13:11 GMT +319 October 2019
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    Russian soldiers watch a transporter-loader place an Iskander-M shorter-range missile onto a self-propelled launcher

    Swedish Military Intel Boss Sees "Threat" From Russian Missiles, Chinese Bases

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    A fresh Swedish military intelligence report points out Russia's increased defence capabilities and China's growing interest in Europe and the Arctic as the most important security trends.

    In its annual report, the Swedish Military Intelligence and Security Service (MUST) has predicted that Sweden's vicinity in the coming years will be characterised by the antagonism between Russia and the US and NATO, envisioning a possible polarisation.

    "There are few signs today that the parties are ready to approach each other to handle existing security challenges", the MUST report said.

    According to MUST chief Gunnar Karlson, Russia has continued to modernise its arsenal and strengthen its military capabilities.

    "The have not become more, but they have become better", Karlson told the newspaper Eskilstuna Kuriren, venturing that Russia has bolstered its military presence in the Baltic Sea area.

    Karlson described Russia's weaponisation as a slow, yet continuous process, in which older aircraft and naval vessels are replaced by more modern ones and increasingly complex exercises are carried out.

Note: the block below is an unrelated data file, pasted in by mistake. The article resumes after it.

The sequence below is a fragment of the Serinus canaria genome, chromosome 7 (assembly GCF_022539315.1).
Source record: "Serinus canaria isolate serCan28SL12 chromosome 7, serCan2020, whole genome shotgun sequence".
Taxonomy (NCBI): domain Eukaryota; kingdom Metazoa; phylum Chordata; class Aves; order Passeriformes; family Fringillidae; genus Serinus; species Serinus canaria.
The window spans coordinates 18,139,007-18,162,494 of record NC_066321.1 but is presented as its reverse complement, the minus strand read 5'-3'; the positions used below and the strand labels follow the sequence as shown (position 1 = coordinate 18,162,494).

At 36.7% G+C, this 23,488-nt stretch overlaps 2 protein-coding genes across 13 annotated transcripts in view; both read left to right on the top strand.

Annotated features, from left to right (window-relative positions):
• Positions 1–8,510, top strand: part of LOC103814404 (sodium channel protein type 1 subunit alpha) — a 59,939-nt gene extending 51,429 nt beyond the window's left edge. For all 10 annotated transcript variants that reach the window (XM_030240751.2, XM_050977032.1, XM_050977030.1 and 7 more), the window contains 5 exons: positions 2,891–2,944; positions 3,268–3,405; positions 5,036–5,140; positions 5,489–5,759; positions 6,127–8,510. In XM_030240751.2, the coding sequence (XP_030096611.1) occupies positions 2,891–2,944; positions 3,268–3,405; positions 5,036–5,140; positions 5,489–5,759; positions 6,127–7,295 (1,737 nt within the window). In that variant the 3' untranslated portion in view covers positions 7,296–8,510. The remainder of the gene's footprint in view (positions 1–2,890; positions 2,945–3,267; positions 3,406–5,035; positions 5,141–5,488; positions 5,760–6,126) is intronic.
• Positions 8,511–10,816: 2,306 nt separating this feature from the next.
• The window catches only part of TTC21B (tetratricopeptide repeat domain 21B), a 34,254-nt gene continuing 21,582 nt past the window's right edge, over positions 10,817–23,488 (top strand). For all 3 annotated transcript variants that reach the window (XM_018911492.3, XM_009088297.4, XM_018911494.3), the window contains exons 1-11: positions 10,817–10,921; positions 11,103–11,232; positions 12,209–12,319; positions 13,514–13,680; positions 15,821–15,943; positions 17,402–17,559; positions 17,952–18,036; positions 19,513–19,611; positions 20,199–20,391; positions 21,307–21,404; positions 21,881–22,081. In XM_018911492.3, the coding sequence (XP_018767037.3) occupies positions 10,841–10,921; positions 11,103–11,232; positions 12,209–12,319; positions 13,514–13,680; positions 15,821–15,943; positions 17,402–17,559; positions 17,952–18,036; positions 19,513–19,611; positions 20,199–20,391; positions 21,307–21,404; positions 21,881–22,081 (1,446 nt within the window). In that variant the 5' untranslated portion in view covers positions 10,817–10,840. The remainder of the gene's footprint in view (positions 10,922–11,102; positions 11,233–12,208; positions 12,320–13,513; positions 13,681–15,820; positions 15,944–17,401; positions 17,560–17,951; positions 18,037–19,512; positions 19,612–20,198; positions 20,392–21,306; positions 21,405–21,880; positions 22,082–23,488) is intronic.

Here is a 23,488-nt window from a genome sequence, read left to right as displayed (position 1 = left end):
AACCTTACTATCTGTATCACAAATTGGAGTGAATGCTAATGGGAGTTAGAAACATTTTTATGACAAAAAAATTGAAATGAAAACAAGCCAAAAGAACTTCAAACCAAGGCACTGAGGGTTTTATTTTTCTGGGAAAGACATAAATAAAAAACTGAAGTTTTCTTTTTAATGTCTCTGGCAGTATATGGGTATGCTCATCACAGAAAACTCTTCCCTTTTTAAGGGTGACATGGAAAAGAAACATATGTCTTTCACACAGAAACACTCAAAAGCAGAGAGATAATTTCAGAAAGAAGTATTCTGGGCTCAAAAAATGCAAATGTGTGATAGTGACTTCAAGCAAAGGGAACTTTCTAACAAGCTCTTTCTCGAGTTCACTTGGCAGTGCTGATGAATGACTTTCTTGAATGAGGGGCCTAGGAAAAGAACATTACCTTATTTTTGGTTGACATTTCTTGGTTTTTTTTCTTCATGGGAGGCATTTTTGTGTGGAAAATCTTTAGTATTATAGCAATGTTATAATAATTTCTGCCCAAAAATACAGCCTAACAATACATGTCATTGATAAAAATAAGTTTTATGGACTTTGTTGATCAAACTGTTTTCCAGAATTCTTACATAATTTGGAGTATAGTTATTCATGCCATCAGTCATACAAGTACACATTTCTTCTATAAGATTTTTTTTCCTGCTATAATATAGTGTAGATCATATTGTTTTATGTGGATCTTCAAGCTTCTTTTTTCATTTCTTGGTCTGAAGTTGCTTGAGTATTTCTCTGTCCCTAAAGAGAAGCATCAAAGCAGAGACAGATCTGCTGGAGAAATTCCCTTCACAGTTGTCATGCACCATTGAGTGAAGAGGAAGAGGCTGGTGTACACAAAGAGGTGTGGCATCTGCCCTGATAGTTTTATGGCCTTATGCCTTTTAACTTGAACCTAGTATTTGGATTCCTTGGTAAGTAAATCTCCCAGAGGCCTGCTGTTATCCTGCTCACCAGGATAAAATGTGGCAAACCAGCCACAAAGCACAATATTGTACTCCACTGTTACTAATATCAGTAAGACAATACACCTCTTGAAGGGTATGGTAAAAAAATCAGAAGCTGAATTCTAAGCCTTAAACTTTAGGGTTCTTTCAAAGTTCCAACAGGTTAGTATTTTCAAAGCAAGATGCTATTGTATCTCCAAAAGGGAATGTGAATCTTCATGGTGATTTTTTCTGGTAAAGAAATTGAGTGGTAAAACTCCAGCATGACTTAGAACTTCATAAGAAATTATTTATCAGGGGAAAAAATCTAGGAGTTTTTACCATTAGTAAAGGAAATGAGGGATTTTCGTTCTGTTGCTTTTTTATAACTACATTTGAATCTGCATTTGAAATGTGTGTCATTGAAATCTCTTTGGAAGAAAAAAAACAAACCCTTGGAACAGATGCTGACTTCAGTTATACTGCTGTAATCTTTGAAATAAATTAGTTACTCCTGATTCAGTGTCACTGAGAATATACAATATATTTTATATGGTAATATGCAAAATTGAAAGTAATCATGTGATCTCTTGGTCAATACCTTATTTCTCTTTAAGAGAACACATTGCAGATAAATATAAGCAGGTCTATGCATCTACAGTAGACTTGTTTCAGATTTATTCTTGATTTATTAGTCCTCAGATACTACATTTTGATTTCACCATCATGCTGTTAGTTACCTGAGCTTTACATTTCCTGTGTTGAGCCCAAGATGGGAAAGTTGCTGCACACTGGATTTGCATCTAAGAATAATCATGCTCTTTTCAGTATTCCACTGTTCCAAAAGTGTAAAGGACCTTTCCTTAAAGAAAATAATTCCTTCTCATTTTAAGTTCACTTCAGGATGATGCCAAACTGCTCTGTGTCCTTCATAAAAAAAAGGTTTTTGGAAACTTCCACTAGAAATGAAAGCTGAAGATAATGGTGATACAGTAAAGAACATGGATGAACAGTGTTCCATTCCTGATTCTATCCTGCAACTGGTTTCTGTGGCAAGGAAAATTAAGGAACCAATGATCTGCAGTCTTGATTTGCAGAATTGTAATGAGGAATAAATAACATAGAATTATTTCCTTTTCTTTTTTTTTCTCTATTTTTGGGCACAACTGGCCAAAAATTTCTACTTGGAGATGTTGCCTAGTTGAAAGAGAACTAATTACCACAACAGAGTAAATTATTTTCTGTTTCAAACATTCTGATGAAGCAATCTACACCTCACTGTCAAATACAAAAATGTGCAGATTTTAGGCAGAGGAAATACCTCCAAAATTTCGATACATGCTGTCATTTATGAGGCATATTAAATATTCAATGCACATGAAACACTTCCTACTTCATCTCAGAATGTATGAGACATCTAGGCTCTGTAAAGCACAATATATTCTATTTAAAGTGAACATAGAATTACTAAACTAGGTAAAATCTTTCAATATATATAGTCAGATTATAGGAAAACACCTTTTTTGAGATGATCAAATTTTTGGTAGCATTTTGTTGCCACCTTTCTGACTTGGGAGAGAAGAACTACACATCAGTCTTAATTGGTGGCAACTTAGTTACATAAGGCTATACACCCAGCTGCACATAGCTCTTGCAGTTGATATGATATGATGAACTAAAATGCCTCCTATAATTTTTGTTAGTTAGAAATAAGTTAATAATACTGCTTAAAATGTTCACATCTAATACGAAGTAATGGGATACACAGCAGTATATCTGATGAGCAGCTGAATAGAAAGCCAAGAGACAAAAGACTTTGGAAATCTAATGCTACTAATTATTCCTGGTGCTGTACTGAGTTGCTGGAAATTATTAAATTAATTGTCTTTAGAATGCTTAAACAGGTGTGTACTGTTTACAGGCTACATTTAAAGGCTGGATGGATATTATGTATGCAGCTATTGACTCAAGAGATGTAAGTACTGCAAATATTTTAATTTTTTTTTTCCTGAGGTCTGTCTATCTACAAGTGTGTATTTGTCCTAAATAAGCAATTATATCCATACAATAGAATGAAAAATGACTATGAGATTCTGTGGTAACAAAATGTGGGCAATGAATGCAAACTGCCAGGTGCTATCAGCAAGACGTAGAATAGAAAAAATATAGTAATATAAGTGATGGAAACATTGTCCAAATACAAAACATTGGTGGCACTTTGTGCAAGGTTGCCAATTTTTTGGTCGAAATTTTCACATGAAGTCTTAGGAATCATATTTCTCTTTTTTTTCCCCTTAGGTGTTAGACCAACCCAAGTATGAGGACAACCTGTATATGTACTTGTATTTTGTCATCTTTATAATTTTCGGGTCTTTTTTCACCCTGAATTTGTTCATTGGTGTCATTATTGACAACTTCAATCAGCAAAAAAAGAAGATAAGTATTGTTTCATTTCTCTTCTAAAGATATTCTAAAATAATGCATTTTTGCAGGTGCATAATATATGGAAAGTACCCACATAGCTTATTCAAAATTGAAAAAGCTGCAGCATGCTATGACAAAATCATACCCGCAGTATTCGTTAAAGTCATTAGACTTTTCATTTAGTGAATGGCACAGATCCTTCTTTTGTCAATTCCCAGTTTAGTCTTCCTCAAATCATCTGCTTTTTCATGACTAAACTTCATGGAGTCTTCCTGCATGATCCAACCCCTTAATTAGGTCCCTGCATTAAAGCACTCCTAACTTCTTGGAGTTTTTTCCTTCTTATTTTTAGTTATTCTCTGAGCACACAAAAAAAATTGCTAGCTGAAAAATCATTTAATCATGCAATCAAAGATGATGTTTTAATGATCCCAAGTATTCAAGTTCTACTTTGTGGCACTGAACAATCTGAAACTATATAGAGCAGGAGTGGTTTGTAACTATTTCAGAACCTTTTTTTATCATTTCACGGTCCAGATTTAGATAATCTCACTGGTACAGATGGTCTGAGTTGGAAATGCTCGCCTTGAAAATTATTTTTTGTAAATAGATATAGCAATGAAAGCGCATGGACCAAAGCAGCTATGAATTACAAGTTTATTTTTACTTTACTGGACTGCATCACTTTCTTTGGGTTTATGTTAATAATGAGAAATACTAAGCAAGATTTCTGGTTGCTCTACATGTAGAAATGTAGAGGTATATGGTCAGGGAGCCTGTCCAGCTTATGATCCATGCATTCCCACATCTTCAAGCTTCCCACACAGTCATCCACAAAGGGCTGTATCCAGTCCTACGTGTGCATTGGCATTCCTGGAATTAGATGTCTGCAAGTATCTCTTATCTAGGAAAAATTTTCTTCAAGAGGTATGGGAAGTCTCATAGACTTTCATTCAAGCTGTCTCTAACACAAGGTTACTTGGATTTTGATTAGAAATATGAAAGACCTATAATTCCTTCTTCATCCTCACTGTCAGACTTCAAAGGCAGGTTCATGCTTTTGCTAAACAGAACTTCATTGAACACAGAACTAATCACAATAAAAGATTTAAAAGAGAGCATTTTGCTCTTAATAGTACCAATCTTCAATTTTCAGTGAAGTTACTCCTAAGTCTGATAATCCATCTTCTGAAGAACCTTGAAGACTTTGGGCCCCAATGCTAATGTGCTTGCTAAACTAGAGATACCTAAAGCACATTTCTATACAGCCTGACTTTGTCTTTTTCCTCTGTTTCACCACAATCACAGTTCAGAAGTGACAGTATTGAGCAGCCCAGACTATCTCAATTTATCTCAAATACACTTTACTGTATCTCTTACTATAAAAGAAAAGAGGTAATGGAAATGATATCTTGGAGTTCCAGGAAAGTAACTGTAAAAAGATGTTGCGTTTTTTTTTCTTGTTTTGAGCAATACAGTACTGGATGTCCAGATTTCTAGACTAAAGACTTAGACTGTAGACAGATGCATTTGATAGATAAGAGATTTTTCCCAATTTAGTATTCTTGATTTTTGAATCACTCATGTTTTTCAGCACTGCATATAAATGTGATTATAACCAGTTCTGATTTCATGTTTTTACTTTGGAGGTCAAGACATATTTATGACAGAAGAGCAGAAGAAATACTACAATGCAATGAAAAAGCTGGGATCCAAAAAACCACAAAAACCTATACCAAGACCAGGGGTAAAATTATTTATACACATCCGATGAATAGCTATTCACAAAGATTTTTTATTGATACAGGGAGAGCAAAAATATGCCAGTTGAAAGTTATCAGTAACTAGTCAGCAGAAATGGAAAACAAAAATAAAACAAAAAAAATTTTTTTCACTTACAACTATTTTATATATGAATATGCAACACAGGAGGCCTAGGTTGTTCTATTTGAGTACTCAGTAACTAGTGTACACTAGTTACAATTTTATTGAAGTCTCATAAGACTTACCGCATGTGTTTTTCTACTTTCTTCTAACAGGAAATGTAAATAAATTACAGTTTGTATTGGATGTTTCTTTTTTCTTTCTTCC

READ MORE: Swedish Defence Institute Disparages S-400, Calls Russia 'Underdog'

    Still, he found his compatriots' obsession on Russia's new Iskander robots in its westernmost part, Kaliningrad Region, "difficult to understand".

    "I believe it has become a little difficult to understand Sweden's fixation on just one thing, namely Iskander robots in Kaliningrad", Karlson said, suggesting that the Kaliningrad Region hosts other missile systems as well. The Iskanders are also in other places and may be moved around, he pointed out.

    Another player identified as a threat in MUST's annual report is China. According to MUST, China is boosting its activity in Sweden's vicinity. As a result of climate change, China is investing in transport links in the Arctic within the framework of the project Polar Silk Road. By extension, this may involve security risks, once China decides to set up military bases in the area, the MUST boss pointed out.

    "Across the world, we see China's will to acquire bases, with Somalia and Sri Lanka as the most well-known examples. The question whether China would like to have bases in our part of the world will be relevant sooner or later, if it already isn't", Karlson said.

    READ MORE: 'More Than a Ballistic Missile': Nordic Analyst on Iskander's Alleged Threat

    China's process of building aircraft carriers is seen as one particular examples of its ability to project military power across the globe. Karlson described them as "the ultimate symbol of desire to move military power at will".

    Earlier this year, the Swedish Security Police published a security report of its own, warning of Chinese and Russian intelligence operations in the country.

    MUST is a department at the Armed Forces headquarters tasked with monitoring the threats against the Swedish Armed Forces, such as alien intelligence, crime, terrorism, sabotage, and subversion.

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    Scandinavia, Baltic Sea, Sweden, China, Russia, Arctic
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